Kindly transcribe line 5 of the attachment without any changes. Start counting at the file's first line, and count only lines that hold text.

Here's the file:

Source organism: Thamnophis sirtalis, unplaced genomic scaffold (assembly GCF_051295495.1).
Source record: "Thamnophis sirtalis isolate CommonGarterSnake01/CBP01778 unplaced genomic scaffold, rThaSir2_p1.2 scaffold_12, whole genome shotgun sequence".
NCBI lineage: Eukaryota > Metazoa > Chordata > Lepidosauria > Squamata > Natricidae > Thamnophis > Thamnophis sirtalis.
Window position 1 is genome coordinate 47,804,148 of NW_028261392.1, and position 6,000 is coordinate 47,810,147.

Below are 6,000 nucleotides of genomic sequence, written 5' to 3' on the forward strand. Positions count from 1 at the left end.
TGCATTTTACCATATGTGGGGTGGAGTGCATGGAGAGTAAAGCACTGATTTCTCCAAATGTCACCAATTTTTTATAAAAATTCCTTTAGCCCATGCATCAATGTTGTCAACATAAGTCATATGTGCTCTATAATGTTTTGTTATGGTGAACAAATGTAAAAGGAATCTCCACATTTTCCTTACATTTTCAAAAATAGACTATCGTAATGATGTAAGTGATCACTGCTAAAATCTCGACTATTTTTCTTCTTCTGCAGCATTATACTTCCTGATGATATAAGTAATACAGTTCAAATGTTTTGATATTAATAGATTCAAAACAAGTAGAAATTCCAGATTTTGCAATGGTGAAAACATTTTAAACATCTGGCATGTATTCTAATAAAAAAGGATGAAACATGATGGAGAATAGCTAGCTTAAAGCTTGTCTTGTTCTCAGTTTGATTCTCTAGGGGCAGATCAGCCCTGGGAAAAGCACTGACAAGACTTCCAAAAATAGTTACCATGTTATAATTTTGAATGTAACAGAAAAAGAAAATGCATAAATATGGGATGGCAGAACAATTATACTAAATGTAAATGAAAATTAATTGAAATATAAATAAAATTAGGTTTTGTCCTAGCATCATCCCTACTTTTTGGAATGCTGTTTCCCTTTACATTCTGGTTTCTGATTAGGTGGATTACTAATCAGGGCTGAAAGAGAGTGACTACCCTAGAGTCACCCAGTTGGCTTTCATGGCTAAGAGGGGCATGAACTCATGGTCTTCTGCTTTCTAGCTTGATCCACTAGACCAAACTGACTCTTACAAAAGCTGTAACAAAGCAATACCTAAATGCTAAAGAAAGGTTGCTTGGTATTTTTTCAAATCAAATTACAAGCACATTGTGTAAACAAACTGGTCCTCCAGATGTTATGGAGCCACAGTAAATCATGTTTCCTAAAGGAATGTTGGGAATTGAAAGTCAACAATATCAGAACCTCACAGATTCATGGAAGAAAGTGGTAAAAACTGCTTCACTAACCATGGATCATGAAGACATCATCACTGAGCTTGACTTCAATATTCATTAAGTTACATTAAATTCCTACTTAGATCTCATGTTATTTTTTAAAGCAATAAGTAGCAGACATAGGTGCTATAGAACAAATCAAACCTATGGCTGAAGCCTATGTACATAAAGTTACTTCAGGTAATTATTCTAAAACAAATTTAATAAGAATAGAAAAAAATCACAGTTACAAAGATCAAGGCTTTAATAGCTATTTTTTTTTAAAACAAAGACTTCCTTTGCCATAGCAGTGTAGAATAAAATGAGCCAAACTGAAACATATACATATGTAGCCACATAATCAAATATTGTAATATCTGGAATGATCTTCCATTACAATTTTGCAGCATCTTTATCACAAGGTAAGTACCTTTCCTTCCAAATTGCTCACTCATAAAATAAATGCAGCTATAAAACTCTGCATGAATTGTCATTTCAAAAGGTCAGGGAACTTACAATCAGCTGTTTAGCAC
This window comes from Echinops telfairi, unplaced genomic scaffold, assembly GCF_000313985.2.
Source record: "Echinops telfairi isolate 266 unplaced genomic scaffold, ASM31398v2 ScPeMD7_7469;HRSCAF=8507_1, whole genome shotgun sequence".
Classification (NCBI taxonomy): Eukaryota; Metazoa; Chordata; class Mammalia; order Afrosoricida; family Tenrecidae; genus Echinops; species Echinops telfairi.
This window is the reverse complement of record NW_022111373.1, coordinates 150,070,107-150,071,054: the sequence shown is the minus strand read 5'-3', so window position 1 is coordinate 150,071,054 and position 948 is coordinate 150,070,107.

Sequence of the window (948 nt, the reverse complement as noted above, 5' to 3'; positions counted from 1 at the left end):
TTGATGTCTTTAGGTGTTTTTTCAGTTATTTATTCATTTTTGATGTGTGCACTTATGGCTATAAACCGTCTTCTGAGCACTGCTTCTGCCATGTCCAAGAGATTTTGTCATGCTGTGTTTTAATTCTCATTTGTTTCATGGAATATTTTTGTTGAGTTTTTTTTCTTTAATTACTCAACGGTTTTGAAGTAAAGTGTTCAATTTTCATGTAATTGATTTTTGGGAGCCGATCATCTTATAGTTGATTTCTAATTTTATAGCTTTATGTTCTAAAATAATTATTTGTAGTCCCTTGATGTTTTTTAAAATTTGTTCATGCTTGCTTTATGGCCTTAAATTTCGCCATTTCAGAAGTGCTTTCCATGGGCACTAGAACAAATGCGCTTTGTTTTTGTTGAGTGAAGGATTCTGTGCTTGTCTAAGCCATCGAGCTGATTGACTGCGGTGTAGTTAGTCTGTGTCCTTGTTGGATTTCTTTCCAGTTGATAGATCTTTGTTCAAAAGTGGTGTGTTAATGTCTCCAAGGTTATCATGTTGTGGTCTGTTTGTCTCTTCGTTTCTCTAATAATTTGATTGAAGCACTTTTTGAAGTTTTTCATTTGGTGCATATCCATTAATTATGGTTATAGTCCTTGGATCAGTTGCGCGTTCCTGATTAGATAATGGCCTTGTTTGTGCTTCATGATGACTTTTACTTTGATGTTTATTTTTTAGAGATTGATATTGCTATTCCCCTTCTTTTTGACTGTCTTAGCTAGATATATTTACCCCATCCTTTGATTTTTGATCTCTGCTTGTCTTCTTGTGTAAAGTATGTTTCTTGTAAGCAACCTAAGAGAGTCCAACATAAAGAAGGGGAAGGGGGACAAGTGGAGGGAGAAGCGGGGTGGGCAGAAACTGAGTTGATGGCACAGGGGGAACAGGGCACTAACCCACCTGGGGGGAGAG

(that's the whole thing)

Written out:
Below are 6,000 nucleotides of genomic sequence, written 5' to 3' on the forward strand. Positions count from 1 at the left end.